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Dermatology 2012;224:209–211

Labial Melanotic Macule: A Potential Pitfall on Reflectance Confocal Microscopy

Erfan N.a · Hofman V.b · Desruelles F.a · Passeron T.a · Ortonne J.P.a · Lacour J.P.a · Bahadoran P.a, c
Departments of aDermatology, bPathology and cINSERM U895 Team, 9 Pasteur Hospital, University of Sophia-Antipolis, Nice, France
email Corresponding Author


 goto top of outline Key Words

  • Labial melanotic macule
  • Reflectance confocal microscopy
  • Melanoma

 goto top of outline Abstract

No abstract available

Copyright © 2010 S. Karger AG, Basel

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goto top of outline Introduction

Labial melanotic macules (LMM) are benign pigmented lesions that can be difficult to differentiate from melanoma on the mucous membrane and the mucocutaneous junction [1,2]. LMM are secondary to a variable increase in melanin in the basal layer leading to hyperpigmentation of the basal keratinocytes along with an increase in the number of melanophages, and a normal or slightly increased number of melanocytes [2].

Reflectance confocal microscopy (RCM) is a novel non-invasive imaging technique that has gained substantial recognition because of its diagnostic uses in many skin pathologies.

Here we report the RCM findings in 4 cases of LMM and discuss the significance of these findings with regard to RCM criteria of other pigmented lesions.

goto top of outline Case Reports

Case 1. A 55-year-old woman presented with a history of a pigmented macule of the lower lip. The lesion appeared insidiously over a period of 6 months at the left lateral aspect of the lower lip. Clinical examination showed a brown-grey macule, measuring 5 mm (fig. 1a). Dermoscopy showed an ill-defined heterogeneously pigmented lesion (fig. 1b). RCM showed a normal epidermis with a honeycomb pattern and absence of atypical cells, and at the dermo-epidermal junction (DEJ) bright refractile cells surrounding the dermal papillae (fig. 1c). Notably, a significant proportion of these cells were melanocytes of variable size and shape and markedly branching dendrites. The lesion was biopsied, and histopathological evaluation showed a lentiginous background with hyperpigmented keratinocytes (fig. 1d). There was evidence of dermal elastosis and absence of cytonuclear atypia with regard to melanocytes. Immunostaining with melan-A antibody confirmed a moderate augmentation in the number of basal melanocytes with branching dendrites extending into the suprabasal layers of the epidermis, sometimes resembling the spreading branches of a tree (fig. 1e).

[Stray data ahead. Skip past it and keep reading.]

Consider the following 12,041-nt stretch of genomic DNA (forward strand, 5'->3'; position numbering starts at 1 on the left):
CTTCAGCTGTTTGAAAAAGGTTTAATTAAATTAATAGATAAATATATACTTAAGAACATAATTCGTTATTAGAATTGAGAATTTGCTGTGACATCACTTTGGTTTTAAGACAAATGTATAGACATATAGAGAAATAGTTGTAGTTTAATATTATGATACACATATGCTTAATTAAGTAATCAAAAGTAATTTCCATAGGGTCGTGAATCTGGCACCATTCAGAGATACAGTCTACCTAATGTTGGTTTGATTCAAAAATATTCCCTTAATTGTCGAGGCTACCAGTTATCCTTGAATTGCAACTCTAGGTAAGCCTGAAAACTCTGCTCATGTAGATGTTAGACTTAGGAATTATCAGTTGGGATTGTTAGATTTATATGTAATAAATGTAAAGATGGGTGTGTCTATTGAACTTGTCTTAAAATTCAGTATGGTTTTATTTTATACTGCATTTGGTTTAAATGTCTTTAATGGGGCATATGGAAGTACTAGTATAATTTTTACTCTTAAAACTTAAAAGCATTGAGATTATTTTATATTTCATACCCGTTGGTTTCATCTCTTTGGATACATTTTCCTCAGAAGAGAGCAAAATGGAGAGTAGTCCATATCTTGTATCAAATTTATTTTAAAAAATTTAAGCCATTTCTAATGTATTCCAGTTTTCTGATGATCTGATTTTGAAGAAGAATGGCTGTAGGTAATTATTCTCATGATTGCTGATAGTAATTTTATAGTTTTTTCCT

Fig. 1.a Clinical image of the patient’s lower lip showing a grey-brown heterogeneous macule. b Dermoscopic image demonstrating non-specific amorphous pigmentation. c RCM image showing increased dermal papillae surrounded by large, atypical dendritic cells. d Histopathological image showing a lentiginous background with multiple hyperpigmented keratinocytes. ×100. e Melan-A immunostaining showing an increase in highly dendritic melanocytes at the basal layer. ×400.

Case 2. A 60-year-old man presented with a long-standing history of a pigmented macule of the lower lip. Clinical examination showed a brown homogeneous macule measuring 3 mm (fig. 2a). Dermoscopy showed a network pattern (fig. 2b). RCM showed a normal epidermis and numerous atypical dendritic cells at the DEJ (fig. 2c). Taking into consideration the benign clinical and dermoscopic presentations of the lesion, no biopsy was performed.

Fig. 2.a Clinical image of the patient’s lower lip showing a small, discrete, homogeneously pigmented macule. b Dermoscopic image of the lesion showing a brown uniformly pigmented macule with a reticular pattern. c RCM image showing multiple atypical dendritic cells around the dermal papilla.

Case 3. A 26-year-old woman presented with a pigmented macule of the lower lip that had appeared 2 years before. The lesion was homogeneous, brown/black, measuring 4 × 3 mm (fig. 3a). Dermoscopy showed a benign so-called hyphal pattern (fig. 3b) [1]. RCM showed a normal epidermis and dendritic cells at the DEJ (fig. 3c). The lesion remained unchanged during consecutive digital monitoring.